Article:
It’s funny because it’s true. The world overflows with “aspiring” writers who haven’t read anything in years, if not decades, but are convinced they have an idea so neato-keen that as soon as they touch ink to paper the page will fly directly to the New York Times bestseller list.
I’d say the “aspiring writer” I encounter most often is the one who thinks that because I have (a) a published book and (b) a literary agent, I can serve as a magic gateway to publication that bypasses all the hard, slogging work that went into making (a) and (b) happen. They’re the ones who shake their heads and shrug me off when I tell them to prepare a professional book proposal package consisting of some sample chapters and an outline. They say “I don’t want to do an outline. I’d rather have the book editor read the whole thing. That gives the flavor a lot better.” And I would prefer that the book editor simply send me a pre-endorsed blank check along with Shakira’s private belly-dance number, but since that ain’t gonna happen I follow the editorial guidelines to the letter whenever I make a submission. That doesn’t guarantee acceptance, but to do otherwise guarantees rejection.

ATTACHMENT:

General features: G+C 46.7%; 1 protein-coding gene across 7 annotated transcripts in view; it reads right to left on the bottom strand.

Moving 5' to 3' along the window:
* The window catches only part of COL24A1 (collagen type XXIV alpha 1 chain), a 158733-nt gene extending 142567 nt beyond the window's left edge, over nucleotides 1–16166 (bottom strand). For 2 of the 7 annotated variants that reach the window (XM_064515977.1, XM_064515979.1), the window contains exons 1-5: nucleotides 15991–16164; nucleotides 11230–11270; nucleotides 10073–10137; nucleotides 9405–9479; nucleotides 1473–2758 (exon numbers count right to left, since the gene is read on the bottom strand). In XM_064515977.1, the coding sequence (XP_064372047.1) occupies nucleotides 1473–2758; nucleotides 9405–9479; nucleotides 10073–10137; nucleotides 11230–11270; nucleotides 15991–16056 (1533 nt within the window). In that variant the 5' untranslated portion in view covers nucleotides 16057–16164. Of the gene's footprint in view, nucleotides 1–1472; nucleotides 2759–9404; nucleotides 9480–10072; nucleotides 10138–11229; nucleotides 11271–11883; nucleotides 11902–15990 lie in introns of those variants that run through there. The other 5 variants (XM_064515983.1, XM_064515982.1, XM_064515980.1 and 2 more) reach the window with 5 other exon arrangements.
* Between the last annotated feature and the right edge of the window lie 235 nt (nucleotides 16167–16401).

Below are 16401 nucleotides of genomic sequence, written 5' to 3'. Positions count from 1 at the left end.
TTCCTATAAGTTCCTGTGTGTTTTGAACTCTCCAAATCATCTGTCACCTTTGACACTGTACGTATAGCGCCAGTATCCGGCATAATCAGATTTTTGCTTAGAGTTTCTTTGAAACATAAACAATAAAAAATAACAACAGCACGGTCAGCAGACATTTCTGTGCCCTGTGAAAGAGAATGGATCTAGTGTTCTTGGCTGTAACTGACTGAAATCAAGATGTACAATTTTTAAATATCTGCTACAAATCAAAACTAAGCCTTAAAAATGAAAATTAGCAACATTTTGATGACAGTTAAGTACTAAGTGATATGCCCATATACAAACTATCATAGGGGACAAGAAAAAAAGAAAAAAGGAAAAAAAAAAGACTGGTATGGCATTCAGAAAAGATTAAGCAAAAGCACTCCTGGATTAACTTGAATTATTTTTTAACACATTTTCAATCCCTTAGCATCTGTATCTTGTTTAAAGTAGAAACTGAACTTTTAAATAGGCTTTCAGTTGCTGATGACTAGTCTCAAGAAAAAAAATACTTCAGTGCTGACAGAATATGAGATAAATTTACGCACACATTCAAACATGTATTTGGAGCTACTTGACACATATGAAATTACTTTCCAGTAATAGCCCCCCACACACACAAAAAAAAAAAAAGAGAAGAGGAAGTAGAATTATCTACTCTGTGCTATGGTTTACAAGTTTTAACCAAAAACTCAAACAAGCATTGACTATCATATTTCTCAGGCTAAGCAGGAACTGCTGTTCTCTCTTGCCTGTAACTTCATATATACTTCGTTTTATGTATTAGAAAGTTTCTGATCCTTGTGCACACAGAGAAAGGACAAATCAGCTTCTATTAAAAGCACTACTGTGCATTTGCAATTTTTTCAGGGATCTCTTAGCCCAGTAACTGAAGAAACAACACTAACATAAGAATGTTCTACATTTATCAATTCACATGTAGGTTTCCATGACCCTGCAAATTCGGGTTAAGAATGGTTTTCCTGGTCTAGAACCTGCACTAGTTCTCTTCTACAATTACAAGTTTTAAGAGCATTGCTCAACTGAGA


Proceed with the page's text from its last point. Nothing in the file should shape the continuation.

It’s hard enough making headway in this field without adding self-sabotage to the mix. That’s a lesson many “aspiring” writers need to learn. A lot of them never do, which is the reason I put those sarcastic quotation marks around “aspiring.”